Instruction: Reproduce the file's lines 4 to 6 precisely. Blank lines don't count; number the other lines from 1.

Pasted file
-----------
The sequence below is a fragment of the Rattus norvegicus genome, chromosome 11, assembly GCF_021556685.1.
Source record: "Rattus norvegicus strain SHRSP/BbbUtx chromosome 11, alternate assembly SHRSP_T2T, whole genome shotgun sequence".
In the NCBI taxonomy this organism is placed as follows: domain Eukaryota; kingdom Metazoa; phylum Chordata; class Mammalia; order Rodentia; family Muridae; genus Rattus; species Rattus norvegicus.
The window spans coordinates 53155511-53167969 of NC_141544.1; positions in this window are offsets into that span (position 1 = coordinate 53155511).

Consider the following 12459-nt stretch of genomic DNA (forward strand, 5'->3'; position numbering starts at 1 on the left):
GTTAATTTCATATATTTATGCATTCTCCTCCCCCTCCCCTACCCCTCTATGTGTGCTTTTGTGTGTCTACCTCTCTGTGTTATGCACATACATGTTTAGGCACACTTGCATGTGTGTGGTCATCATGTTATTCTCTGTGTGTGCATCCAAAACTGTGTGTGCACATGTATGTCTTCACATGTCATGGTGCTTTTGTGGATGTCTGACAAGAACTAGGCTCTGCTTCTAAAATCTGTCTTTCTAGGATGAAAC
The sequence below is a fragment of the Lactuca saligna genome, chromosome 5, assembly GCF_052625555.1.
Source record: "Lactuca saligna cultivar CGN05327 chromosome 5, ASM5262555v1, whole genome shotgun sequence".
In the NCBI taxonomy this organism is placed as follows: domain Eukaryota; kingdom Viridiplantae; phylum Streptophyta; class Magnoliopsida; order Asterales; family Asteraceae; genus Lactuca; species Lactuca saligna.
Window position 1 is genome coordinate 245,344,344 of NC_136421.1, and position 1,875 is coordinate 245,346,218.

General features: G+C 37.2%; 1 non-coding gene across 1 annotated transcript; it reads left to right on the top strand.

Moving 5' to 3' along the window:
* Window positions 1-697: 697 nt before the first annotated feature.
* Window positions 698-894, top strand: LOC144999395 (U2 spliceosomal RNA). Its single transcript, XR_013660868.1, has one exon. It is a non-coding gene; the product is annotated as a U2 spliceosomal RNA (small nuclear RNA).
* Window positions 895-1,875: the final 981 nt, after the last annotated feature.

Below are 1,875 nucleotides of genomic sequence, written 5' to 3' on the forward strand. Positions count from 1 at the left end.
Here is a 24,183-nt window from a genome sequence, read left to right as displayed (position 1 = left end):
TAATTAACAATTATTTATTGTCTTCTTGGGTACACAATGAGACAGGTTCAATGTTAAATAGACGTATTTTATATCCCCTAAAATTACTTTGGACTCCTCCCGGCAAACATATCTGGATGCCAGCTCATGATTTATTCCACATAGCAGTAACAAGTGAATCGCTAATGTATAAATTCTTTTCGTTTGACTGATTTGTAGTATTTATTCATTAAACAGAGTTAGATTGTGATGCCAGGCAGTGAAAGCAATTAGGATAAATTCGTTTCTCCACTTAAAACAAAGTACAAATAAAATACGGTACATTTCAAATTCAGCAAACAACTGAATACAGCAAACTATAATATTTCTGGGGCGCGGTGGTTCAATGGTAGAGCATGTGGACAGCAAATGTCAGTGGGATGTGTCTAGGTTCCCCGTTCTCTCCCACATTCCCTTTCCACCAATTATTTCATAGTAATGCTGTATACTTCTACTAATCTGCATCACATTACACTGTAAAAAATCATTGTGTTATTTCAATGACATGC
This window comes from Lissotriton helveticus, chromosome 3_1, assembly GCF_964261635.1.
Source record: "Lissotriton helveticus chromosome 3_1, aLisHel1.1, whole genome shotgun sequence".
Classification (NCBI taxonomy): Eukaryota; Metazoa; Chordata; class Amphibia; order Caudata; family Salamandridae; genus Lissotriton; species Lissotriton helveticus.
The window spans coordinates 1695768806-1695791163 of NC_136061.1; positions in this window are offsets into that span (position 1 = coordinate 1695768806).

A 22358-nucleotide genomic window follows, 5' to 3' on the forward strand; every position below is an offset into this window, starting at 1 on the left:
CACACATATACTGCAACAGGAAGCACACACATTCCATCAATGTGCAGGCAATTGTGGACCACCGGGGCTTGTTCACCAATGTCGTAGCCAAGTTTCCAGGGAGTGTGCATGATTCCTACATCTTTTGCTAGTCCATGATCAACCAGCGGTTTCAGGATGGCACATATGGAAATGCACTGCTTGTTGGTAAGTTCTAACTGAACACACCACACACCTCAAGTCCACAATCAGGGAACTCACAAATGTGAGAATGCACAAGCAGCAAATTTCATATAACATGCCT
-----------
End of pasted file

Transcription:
The window spans coordinates 53155511-53167969 of NC_141544.1; positions in this window are offsets into that span (position 1 = coordinate 53155511).

Consider the following 12459-nt stretch of genomic DNA (forward strand, 5'->3'; position numbering starts at 1 on the left):
GTTAATTTCATATATTTATGCATTCTCCTCCCCCTCCCCTACCCCTCTATGTGTGCTTTTGTGTGTCTACCTCTCTGTGTTATGCACATACATGTTTAGGCACACTTGCATGTGTGTGGTCATCATGTTATTCTCTGTGTGTGCATCCAAAACTGTGTGTGCACATGTATGTCTTCACATGTCATGGTGCTTTTGTGGATGTCTGACAAGAACTAGGCTCTGCTTCTAAAATCTGTCTTTCTAGGATGAAAC